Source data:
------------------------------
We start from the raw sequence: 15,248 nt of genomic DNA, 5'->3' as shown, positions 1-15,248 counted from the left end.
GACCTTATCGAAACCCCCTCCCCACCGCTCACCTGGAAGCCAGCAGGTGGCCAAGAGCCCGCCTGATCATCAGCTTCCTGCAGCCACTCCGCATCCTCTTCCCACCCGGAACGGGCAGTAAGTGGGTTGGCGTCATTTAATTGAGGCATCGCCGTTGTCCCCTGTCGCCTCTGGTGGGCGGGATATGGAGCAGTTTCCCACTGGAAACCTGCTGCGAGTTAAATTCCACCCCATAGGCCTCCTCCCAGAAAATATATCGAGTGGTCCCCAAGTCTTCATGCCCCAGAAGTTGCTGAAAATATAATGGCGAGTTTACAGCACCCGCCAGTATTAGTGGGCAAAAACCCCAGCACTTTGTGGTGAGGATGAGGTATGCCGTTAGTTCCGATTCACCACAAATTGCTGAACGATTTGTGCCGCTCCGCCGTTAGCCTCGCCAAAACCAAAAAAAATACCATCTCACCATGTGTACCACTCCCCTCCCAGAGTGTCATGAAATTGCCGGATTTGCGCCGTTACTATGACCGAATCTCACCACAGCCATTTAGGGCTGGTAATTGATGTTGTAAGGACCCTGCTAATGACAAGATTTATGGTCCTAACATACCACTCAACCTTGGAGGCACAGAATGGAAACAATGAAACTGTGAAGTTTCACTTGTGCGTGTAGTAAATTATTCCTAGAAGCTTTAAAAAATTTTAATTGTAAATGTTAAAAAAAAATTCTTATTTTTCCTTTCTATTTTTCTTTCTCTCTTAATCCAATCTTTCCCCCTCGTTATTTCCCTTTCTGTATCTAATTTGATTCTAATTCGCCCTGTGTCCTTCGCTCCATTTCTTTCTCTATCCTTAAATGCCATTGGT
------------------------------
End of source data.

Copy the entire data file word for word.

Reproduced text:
We start from the raw sequence: 15,248 nt of genomic DNA, 5'->3' as shown, positions 1-15,248 counted from the left end.
GACCTTATCGAAACCCCCTCCCCACCGCTCACCTGGAAGCCAGCAGGTGGCCAAGAGCCCGCCTGATCATCAGCTTCCTGCAGCCACTCCGCATCCTCTTCCCACCCGGAACGGGCAGTAAGTGGGTTGGCGTCATTTAATTGAGGCATCGCCGTTGTCCCCTGTCGCCTCTGGTGGGCGGGATATGGAGCAGTTTCCCACTGGAAACCTGCTGCGAGTTAAATTCCACCCCATAGGCCTCCTCCCAGAAAATATATCGAGTGGTCCCCAAGTCTTCATGCCCCAGAAGTTGCTGAAAATATAATGGCGAGTTTACAGCACCCGCCAGTATTAGTGGGCAAAAACCCCAGCACTTTGTGGTGAGGATGAGGTATGCCGTTAGTTCCGATTCACCACAAATTGCTGAACGATTTGTGCCGCTCCGCCGTTAGCCTCGCCAAAACCAAAAAAAATACCATCTCACCATGTGTACCACTCCCCTCCCAGAGTGTCATGAAATTGCCGGATTTGCGCCGTTACTATGACCGAATCTCACCACAGCCATTTAGGGCTGGTAATTGATGTTGTAAGGACCCTGCTAATGACAAGATTTATGGTCCTAACATACCACTCAACCTTGGAGGCACAGAATGGAAACAATGAAACTGTGAAGTTTCACTTGTGCGTGTAGTAAATTATTCCTAGAAGCTTTAAAAAATTTTAATTGTAAATGTTAAAAAAAAATTCTTATTTTTCCTTTCTATTTTTCTTTCTCTCTTAATCCAATCTTTCCCCCTCGTTATTTCCCTTTCTGTATCTAATTTGATTCTAATTCGCCCTGTGTCCTTCGCTCCATTTCTTTCTCTATCCTTAAATGCCATTGGT